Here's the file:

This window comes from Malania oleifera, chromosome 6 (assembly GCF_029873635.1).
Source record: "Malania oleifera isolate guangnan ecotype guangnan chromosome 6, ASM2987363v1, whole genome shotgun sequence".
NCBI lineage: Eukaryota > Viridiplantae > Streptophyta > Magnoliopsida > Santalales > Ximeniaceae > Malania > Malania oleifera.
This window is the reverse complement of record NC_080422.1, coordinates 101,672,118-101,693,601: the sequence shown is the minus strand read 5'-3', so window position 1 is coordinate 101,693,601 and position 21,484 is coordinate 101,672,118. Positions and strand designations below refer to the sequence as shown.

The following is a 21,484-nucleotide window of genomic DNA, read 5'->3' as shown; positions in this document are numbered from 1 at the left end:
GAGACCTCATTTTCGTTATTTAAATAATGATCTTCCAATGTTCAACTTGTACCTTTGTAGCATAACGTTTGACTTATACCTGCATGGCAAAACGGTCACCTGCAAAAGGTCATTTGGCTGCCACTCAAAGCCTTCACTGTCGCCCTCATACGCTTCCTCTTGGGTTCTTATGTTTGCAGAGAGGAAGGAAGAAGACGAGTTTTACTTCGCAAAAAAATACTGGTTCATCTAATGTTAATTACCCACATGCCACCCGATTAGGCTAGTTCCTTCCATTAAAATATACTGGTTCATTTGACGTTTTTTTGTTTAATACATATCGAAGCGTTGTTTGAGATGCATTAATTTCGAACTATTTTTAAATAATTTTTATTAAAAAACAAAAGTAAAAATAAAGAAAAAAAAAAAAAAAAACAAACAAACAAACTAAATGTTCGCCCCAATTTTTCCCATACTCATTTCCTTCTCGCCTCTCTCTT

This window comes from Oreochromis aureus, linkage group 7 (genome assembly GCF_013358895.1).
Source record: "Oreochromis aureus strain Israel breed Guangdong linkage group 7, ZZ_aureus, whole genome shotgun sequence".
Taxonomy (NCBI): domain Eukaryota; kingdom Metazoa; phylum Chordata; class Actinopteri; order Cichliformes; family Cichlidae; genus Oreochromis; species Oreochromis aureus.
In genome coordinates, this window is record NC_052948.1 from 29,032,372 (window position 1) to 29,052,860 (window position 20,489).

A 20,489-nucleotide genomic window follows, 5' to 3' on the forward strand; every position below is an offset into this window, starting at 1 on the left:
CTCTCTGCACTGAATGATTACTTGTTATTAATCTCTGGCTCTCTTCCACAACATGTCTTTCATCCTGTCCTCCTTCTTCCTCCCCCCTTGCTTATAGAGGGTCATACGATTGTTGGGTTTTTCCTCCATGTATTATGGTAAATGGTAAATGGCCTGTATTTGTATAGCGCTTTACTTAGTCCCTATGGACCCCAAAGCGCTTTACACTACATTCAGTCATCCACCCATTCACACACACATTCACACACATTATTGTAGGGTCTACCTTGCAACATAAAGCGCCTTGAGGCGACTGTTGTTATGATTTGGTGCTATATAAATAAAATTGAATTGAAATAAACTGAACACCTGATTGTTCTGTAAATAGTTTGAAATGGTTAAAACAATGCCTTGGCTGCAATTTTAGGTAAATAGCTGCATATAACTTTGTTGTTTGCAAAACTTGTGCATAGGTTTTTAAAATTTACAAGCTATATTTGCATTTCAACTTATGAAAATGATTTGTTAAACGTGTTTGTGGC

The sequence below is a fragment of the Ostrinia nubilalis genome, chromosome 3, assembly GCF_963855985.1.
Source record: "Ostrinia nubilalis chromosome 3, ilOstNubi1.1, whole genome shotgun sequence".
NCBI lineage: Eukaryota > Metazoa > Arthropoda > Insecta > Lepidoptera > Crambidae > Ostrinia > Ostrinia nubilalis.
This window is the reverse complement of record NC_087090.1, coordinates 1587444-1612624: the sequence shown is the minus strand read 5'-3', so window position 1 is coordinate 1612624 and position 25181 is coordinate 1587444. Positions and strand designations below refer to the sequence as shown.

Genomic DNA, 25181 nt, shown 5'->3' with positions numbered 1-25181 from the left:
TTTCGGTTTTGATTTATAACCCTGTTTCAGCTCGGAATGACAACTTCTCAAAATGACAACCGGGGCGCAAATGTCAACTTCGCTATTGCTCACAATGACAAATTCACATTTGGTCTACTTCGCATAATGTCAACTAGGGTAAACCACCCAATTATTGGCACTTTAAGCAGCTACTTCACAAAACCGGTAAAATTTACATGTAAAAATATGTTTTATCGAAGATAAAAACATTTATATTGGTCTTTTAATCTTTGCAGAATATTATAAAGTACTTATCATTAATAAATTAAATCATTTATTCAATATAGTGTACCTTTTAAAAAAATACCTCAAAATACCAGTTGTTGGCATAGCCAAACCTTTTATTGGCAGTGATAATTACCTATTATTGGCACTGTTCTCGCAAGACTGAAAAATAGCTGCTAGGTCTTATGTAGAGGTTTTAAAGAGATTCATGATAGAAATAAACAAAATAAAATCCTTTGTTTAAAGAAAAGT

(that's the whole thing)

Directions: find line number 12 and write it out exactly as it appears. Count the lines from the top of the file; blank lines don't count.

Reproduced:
CTCTCTGCACTGAATGATTACTTGTTATTAATCTCTGGCTCTCTTCCACAACATGTCTTTCATCCTGTCCTCCTTCTTCCTCCCCCCTTGCTTATAGAGGGTCATACGATTGTTGGGTTTTTCCTCCATGTATTATGGTAAATGGTAAATGGCCTGTATTTGTATAGCGCTTTACTTAGTCCCTATGGACCCCAAAGCGCTTTACACTACATTCAGTCATCCACCCATTCACACACACATTCACACACATTATTGTAGGGTCTACCTTGCAACATAAAGCGCCTTGAGGCGACTGTTGTTATGATTTGGTGCTATATAAATAAAATTGAATTGAAATAAACTGAACACCTGATTGTTCTGTAAATAGTTTGAAATGGTTAAAACAATGCCTTGGCTGCAATTTTAGGTAAATAGCTGCATATAACTTTGTTGTTTGCAAAACTTGTGCATAGGTTTTTAAAATTTACAAGCTATATTTGCATTTCAACTTATGAAAATGATTTGTTAAACGTGTTTGTGGC